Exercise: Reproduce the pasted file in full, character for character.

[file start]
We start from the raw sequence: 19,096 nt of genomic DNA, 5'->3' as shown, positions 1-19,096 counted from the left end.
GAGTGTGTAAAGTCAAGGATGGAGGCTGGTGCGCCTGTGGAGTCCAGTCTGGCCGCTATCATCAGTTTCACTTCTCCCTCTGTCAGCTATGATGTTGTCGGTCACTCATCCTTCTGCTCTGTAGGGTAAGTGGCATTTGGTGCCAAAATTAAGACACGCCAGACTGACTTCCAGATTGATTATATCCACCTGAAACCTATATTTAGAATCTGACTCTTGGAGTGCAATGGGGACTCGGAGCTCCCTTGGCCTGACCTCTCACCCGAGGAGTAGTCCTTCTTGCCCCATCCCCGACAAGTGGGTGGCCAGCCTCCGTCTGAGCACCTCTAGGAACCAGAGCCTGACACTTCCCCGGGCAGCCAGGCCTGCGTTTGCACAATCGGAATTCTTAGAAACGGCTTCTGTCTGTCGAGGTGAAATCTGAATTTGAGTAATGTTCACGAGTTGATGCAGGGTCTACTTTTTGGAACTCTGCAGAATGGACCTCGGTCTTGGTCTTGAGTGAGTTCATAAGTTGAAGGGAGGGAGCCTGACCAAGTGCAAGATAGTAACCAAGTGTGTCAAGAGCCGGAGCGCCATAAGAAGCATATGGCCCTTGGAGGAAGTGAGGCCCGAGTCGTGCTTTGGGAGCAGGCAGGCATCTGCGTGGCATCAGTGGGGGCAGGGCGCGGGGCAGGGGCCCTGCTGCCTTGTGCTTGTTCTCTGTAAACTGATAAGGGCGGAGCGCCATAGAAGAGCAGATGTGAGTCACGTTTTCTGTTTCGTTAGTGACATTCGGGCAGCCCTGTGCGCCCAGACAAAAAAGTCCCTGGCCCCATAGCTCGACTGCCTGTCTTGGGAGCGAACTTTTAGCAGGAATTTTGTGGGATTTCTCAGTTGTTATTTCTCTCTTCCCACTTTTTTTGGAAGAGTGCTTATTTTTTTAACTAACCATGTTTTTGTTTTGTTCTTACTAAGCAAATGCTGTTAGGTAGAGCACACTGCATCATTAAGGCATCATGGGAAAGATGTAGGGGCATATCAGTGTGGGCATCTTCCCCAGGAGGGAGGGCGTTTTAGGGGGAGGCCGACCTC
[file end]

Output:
We start from the raw sequence: 19,096 nt of genomic DNA, 5'->3' as shown, positions 1-19,096 counted from the left end.
GAGTGTGTAAAGTCAAGGATGGAGGCTGGTGCGCCTGTGGAGTCCAGTCTGGCCGCTATCATCAGTTTCACTTCTCCCTCTGTCAGCTATGATGTTGTCGGTCACTCATCCTTCTGCTCTGTAGGGTAAGTGGCATTTGGTGCCAAAATTAAGACACGCCAGACTGACTTCCAGATTGATTATATCCACCTGAAACCTATATTTAGAATCTGACTCTTGGAGTGCAATGGGGACTCGGAGCTCCCTTGGCCTGACCTCTCACCCGAGGAGTAGTCCTTCTTGCCCCATCCCCGACAAGTGGGTGGCCAGCCTCCGTCTGAGCACCTCTAGGAACCAGAGCCTGACACTTCCCCGGGCAGCCAGGCCTGCGTTTGCACAATCGGAATTCTTAGAAACGGCTTCTGTCTGTCGAGGTGAAATCTGAATTTGAGTAATGTTCACGAGTTGATGCAGGGTCTACTTTTTGGAACTCTGCAGAATGGACCTCGGTCTTGGTCTTGAGTGAGTTCATAAGTTGAAGGGAGGGAGCCTGACCAAGTGCAAGATAGTAACCAAGTGTGTCAAGAGCCGGAGCGCCATAAGAAGCATATGGCCCTTGGAGGAAGTGAGGCCCGAGTCGTGCTTTGGGAGCAGGCAGGCATCTGCGTGGCATCAGTGGGGGCAGGGCGCGGGGCAGGGGCCCTGCTGCCTTGTGCTTGTTCTCTGTAAACTGATAAGGGCGGAGCGCCATAGAAGAGCAGATGTGAGTCACGTTTTCTGTTTCGTTAGTGACATTCGGGCAGCCCTGTGCGCCCAGACAAAAAAGTCCCTGGCCCCATAGCTCGACTGCCTGTCTTGGGAGCGAACTTTTAGCAGGAATTTTGTGGGATTTCTCAGTTGTTATTTCTCTCTTCCCACTTTTTTTGGAAGAGTGCTTATTTTTTTAACTAACCATGTTTTTGTTTTGTTCTTACTAAGCAAATGCTGTTAGGTAGAGCACACTGCATCATTAAGGCATCATGGGAAAGATGTAGGGGCATATCAGTGTGGGCATCTTCCCCAGGAGGGAGGGCGTTTTAGGGGGAGGCCGACCTC